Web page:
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Whitmer offers sympathy, hope after Michigan’s 8,000th COVID-19 death

The governor asked Michiganders to bear down on preventing the illness while waiting for a vaccine
Gretchen Whitmer holds a press conference on COVID-19 in Michigan.
Gretchen Whitmer holds a press conference on COVID-19 in Michigan.(source: State of Michigan)
Published: Nov. 16, 2020 at 4:57 PM EST
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LANSING, Mich. (WJRT) - Gov. Gretchen Whitmer offered a message of sympathy and hope as Michigan passed the milestone of 8,000 COVID-19 deaths on Monday.

The Michigan Department of Health and Human Services reported a total of 55 more coronavirus deaths on Sunday and Monday, pushing the statewide total to 8,049. Nearly 20,000 more COVID-19 illnesses since Friday pushed the statewide total to nearly 265,000.

In a statement issued Monday afternoon, Whitmer encouraged Michiganders to follow the stiffened coronavirus orders her administration issued over the weekend. She believes they will reduce the number of newly confirmed COVID-19 cases and deaths statewide.

Here is Whitmer’s statement on the increase in deaths and avoiding coronavirus:

"I want to express my deepest sympathies to all Michiganders who have lost a loved one to this virus. We all owe it to them to take this seriously so we can save more lives and protect each other. We must all choose to take action against COVID-19 and get through this together.

"As the weather gets colder, we must continue to listen to medical experts and join forces to fight COVID-19. We beat this virus in the spring by listening to the public health experts, and we can beat it again. Yesterday, my administration issued an epidemic order that limits indoor gatherings where COVID-19 can easily spread from person to person. These steps are what the public health experts say we need to take to avoid overwhelmed hospitals and death counts like we saw in the spring. Doing this will protect the medical workers, first responders, and other essential workers on the front lines. We all have a personal responsibility to follow these laws and to do everything we can to protect one another.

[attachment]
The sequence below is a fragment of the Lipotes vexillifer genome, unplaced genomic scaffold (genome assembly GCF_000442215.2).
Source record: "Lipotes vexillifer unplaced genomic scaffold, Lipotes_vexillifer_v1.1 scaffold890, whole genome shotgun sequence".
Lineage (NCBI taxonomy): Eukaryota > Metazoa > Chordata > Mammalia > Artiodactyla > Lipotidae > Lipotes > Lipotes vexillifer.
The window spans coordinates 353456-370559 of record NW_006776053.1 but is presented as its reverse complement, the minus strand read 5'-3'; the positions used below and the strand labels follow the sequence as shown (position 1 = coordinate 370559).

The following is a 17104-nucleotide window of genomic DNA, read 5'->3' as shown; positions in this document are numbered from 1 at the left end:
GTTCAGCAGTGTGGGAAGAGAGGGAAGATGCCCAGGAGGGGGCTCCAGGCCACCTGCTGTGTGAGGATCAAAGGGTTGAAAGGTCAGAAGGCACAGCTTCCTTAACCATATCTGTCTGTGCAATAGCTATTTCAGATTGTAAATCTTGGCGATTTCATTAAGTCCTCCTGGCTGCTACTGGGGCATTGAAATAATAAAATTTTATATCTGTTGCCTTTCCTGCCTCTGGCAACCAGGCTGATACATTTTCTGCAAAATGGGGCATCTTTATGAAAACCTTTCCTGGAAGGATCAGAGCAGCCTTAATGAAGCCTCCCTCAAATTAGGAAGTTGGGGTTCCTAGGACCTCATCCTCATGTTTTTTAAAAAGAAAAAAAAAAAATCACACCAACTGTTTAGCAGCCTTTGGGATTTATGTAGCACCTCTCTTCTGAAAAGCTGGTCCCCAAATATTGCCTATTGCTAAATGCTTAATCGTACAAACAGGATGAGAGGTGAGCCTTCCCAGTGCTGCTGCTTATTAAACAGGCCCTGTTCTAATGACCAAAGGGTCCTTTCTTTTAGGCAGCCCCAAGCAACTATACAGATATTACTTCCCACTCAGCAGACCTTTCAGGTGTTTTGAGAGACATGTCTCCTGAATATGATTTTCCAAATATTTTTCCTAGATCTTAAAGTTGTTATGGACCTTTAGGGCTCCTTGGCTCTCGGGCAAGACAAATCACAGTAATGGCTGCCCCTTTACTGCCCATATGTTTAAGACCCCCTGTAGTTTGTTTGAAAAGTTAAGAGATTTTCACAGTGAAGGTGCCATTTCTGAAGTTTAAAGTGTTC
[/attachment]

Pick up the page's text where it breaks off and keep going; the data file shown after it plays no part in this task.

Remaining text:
“We still need help from the federal government if we’re going to make it through this winter. It is more crucial than ever that the president, Mitch McConnell, and Nancy Pelosi work across the aisle to pass a bipartisan recovery package that includes more help for unemployed workers, more small business help, more support for locally-owned restaurants and all restaurant workers that are struggling, and more money to safely reopen our schools.”

Whitmer also offered hope, as Moderna released results of its coronavirus vaccine trial on Monday. Data shows the vaccine is 94% effective, which is slightly better than Pfizer’s news last week that its COVID-19 vaccine is about 90% effective.

State and federal health officials expect a coronavirus vaccine to receive Food and Drug Administration approval for use on the general public by early 2021. Here is Whitmer’s statement about the upcoming vaccine:

"There is hope on the horizon. Moderna announced today that their vaccine is highly effective and awaiting approval. This is great news for our families, frontline workers, and small businesses, and Moderna is not alone. Last week, Pfizer announced similar news, with both companies' vaccines showing over 90% efficacy. This is all good news, but it doesn’t mean that we can let our guard down and loosen the safety measures we have made in our daily lives. It’s crucial that we keep our infection rate low so we can save lives and distribute the vaccine as quickly as possible when it’s ready.

“Whether you’re from a city like Detroit or a rural area like Luce County, and whether you’re a Biden Democrat or a Trump Republican, you have a role in this fight. We beat this virus before. Let’s do it again.”

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